The invention is directed to ceramic blades with a nano-structured photocatalyst layer thereon and fabrication methods thereof. The ceramic blades are formed by tape casting and have thin and substantially flat surfaces, thereby preventing residual stress damage. Reference will now be made in detail to the preferred embodiments of the present invention, example of which is illustrated in the accompanying drawings.
Tape casting is conventionally classified as a ceramic thick film technology. Ceramic slurry is provided by uniformly dispersing ceramic powders in organic solvent. The ceramic powders may preferably be aluminum oxide or zirconium oxide with particle size in a range approximately 0.1 to 5 μm. According to an embodiment of the invention, the solid content of the ceramic slurry is in a range of approximately 55% to 93%. The organic solvent may comprise methylbenzene, ethanol, n-Butyl Alcohol (NBA), or iso-Butyl Alcohol (IBA) . . . etc. In addition, the ceramic slurry may also comprise binder, disperser, and plasticizer, for example. The content of binder, disperser, and plasticizer may be approximately 7% to 45%.
With the addition of a binder, polymer functional groups or polar molecules may bond to inorganic ceramic particles. Ceramic particles can further bond by non-polar long chain absorption, thereby increasing strength of the green ceramic tape. According to some embodiments of the invention, the binder may comprise polyvinyl butyraldehyde (PVB), polyvinyl acetates (PVA), or acrylic resin. Disperser can adjust surface Zeta potential of inorganic particles to increase repulsion between inorganic particles and reduce agglomeration in the slurry, thus preventing defects during tape casting. The disperser may comprise KD-1 provided by ICI corp. The plasticizer can be cohered to the long chain polymer binder when long chain polymer binders are extended at higher temperature, thereby modifying physical characteristics of the binder, for example lowering glass transition temperature (Tg) of the binder or increasing fluidity of the binder. According to some embodiments of the invention, the plasticizer may comprise DOP, DBP, BBP or SG-160 provided by UPC Corp.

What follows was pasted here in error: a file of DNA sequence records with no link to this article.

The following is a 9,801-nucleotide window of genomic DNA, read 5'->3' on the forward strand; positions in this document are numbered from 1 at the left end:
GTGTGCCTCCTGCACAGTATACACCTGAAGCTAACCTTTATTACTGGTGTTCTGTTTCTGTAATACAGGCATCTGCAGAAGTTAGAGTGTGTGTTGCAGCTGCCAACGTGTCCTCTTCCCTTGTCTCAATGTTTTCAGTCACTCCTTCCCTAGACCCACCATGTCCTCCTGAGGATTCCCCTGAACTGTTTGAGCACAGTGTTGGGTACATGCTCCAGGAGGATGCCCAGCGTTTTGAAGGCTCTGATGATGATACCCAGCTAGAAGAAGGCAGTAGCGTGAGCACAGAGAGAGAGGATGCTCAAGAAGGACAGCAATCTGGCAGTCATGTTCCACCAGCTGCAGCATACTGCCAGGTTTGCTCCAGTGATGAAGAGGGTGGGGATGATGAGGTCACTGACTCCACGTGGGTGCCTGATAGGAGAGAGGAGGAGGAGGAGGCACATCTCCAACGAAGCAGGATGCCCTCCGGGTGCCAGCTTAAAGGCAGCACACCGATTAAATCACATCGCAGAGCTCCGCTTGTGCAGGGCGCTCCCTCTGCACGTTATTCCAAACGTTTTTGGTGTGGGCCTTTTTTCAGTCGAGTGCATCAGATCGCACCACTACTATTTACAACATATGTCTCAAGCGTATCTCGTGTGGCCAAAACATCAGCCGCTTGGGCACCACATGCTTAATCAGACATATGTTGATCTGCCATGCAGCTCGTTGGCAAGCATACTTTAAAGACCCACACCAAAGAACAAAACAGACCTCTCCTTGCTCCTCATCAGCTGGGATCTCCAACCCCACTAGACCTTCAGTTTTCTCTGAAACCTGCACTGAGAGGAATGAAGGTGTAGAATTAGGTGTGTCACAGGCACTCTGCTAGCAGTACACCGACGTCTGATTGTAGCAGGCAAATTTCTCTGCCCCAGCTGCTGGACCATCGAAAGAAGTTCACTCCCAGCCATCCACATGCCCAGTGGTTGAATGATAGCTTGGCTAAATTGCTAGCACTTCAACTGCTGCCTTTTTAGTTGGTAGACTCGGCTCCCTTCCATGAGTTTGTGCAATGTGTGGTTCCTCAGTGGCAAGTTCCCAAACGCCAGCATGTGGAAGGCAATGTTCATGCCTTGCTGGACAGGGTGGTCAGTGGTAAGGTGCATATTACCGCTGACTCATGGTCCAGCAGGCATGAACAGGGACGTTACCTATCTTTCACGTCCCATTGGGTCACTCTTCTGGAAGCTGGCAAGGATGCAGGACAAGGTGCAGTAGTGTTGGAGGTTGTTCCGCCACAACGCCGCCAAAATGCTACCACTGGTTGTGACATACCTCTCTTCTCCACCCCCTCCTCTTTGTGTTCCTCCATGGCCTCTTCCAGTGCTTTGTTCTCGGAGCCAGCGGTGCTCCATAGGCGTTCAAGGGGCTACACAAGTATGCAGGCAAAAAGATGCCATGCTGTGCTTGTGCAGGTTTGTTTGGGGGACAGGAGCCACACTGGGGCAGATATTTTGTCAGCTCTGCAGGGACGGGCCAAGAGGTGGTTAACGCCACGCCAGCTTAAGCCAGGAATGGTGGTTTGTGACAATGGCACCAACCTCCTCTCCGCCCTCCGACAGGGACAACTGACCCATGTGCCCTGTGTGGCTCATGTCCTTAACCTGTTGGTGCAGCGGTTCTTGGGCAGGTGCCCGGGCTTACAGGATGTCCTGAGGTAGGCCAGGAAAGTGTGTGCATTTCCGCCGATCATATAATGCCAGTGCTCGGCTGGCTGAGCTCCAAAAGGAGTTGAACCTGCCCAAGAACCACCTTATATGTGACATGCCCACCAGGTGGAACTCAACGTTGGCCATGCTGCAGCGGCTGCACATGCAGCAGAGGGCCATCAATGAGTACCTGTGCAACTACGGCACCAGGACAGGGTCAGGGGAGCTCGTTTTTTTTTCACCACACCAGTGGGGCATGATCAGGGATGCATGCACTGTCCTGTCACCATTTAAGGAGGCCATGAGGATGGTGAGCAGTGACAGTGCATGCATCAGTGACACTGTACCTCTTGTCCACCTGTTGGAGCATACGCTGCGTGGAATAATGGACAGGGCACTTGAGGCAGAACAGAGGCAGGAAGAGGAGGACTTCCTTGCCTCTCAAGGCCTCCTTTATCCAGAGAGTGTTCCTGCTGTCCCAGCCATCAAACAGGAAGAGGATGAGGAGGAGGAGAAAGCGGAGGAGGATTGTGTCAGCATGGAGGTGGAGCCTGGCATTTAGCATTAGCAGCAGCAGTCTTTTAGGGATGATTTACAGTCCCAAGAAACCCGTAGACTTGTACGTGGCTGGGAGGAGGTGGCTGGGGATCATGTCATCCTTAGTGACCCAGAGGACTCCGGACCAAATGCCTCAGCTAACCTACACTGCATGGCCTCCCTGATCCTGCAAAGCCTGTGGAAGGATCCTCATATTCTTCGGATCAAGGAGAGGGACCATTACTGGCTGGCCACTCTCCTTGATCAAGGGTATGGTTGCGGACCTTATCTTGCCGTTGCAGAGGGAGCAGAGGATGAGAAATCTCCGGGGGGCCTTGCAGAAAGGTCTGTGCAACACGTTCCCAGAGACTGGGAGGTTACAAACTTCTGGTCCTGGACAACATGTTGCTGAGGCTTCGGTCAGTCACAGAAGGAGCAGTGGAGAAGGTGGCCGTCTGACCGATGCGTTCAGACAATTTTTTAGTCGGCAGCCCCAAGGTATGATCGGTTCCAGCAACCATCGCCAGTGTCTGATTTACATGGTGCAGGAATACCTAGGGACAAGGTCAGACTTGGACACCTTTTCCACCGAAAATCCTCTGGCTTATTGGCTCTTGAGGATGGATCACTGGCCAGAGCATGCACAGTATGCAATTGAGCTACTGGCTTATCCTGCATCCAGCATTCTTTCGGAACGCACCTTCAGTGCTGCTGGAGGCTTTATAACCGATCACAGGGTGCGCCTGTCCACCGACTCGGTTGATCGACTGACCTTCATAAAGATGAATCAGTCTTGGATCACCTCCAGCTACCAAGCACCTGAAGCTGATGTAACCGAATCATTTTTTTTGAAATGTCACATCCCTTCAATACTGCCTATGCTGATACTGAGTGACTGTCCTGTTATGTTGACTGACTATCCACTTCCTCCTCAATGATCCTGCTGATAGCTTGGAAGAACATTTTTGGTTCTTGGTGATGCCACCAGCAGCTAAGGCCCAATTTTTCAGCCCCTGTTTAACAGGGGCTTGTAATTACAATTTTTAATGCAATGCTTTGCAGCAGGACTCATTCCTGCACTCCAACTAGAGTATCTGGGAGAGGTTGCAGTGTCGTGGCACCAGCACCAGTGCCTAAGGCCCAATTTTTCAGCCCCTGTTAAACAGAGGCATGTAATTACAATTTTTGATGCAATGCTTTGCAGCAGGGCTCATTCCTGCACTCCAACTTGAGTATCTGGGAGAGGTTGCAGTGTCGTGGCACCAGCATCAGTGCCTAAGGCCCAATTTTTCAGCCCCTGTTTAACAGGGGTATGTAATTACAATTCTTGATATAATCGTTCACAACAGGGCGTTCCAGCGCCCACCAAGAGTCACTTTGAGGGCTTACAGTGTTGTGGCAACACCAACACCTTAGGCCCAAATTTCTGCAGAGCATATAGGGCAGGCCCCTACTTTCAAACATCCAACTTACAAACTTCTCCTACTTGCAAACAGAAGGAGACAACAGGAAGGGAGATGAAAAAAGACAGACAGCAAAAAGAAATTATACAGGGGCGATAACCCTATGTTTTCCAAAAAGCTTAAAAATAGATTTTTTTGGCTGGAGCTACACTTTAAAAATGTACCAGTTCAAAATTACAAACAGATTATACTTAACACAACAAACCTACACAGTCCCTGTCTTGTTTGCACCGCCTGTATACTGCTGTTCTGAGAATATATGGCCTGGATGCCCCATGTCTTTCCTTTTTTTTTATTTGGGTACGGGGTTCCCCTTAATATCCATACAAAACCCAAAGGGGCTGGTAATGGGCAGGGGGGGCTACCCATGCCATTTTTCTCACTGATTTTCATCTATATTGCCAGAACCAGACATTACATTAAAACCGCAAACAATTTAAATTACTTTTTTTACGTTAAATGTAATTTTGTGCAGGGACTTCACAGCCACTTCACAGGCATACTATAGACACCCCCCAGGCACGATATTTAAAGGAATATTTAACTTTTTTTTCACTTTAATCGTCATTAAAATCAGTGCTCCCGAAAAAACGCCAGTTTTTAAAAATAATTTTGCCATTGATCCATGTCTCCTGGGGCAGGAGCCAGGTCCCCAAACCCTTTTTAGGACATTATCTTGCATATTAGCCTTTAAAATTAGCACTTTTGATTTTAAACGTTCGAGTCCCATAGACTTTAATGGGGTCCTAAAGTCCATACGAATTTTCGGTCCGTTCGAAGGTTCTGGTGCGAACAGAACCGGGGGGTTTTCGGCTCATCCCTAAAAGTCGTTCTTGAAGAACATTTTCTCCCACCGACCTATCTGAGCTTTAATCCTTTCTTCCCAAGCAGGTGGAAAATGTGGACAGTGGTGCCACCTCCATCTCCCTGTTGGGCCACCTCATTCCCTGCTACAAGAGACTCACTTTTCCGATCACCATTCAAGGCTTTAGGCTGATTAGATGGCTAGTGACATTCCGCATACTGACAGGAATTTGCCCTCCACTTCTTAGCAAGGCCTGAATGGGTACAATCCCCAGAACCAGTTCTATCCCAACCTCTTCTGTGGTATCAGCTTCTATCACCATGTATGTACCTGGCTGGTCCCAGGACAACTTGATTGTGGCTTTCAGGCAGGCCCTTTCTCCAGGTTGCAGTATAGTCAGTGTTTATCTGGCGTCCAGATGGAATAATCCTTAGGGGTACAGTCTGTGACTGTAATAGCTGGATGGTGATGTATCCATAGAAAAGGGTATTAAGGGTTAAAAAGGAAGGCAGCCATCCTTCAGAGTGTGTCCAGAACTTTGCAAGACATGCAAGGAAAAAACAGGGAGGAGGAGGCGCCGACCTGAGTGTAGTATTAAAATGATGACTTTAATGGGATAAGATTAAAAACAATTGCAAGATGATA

Subsequently, ceramic slurry is uniformly distributed on a membrane, such as Mylar by a scraper or a doctor blade. As the solvent evaporates, the ceramic particles can bond together via a binder to create green ceramic tape. The green ceramic tape is in a range of approximately 10-300 μm.
Next, the green ceramic bodies 20 are sintered at 1250° C.-1650° C., 10-120 min and co-fired to form ceramic bodies. By controlling sintering temperature and heating rate, the thickness of the ceramic bodies can be formed in a range of approximately 50-200 μm and the uniformity can reach less than or equal to 0.4%. Therefore, no additional machining process is required. As such, the sintered ceramic blade 20 has substantially flat surface and free of residual stress defects.
While the invention has been described by way of example and in terms of preferred embodiment, it is to be understood that the inventions is not limited to the disclosed embodiments. To the contrary, it is intended to cover various modifications and similar arrangements (as would be apparent to those skilled in the art). Thus, the scope of the appended claims should be accorded the broadest interpretations so as to encompass all such modifications and similar arrangements.